Dialogue assistants can be of two types: those that aim to offer as natural a dialogue as possible and those that aim to fulfil commands and operations. The former types tend to be used for leisure purposes. The latter, by contrast, are used to help people perform specific tasks; for example, to complete administrative formalities, to make purchases or to respond to questions. Companies and the administration are offering more and more of the latter type of dialogue assistants to provide their customers or the general public with a better service.

Dialogue systems concentrate on certain aspects: user intention, dialogue context, understanding or production of language, and today, neural architectures are being successfully used to implement these components.

The main research lines we have in progress are:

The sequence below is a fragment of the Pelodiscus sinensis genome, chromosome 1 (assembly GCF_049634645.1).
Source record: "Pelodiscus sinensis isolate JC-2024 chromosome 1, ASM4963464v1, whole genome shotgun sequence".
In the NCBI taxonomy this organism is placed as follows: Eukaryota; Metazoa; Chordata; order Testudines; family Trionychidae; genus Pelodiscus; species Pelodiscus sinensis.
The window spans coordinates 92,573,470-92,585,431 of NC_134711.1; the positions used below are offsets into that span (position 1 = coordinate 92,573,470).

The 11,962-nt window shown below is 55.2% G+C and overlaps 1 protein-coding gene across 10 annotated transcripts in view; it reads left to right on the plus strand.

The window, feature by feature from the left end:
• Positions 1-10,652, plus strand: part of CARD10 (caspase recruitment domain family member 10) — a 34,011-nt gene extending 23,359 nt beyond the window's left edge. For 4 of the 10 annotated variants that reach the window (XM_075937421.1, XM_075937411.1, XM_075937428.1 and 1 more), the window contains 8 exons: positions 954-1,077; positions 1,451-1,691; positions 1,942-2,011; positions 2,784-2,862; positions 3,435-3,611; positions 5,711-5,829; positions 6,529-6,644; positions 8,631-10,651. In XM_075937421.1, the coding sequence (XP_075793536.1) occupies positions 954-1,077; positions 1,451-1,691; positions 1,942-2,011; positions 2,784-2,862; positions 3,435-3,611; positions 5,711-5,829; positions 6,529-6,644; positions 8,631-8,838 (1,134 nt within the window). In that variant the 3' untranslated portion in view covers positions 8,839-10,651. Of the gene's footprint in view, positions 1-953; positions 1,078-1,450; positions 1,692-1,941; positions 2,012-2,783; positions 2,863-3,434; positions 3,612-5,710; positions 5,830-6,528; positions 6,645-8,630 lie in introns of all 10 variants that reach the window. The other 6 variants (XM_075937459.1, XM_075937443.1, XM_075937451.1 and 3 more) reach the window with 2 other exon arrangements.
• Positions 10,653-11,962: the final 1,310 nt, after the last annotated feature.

• User intention detection.
  • Strategies based on limited training data.
  • Transfer learning between languages.


Speech processing is about making computers capable of handling speech, and one of these is ASR or Automatic Speech Recognition.

In speech recognition we explore automatic transcription and subtitling systems that go beyond systems that achieve good results under good conditions. So, in two languages, we work on methods to develop ASR systems designed to transcribe audio material in local forms of speech or in non-formal registers, and also on systems that work in noisy environments (for example, for the purpose of interacting with industry 4.0 machines via speech).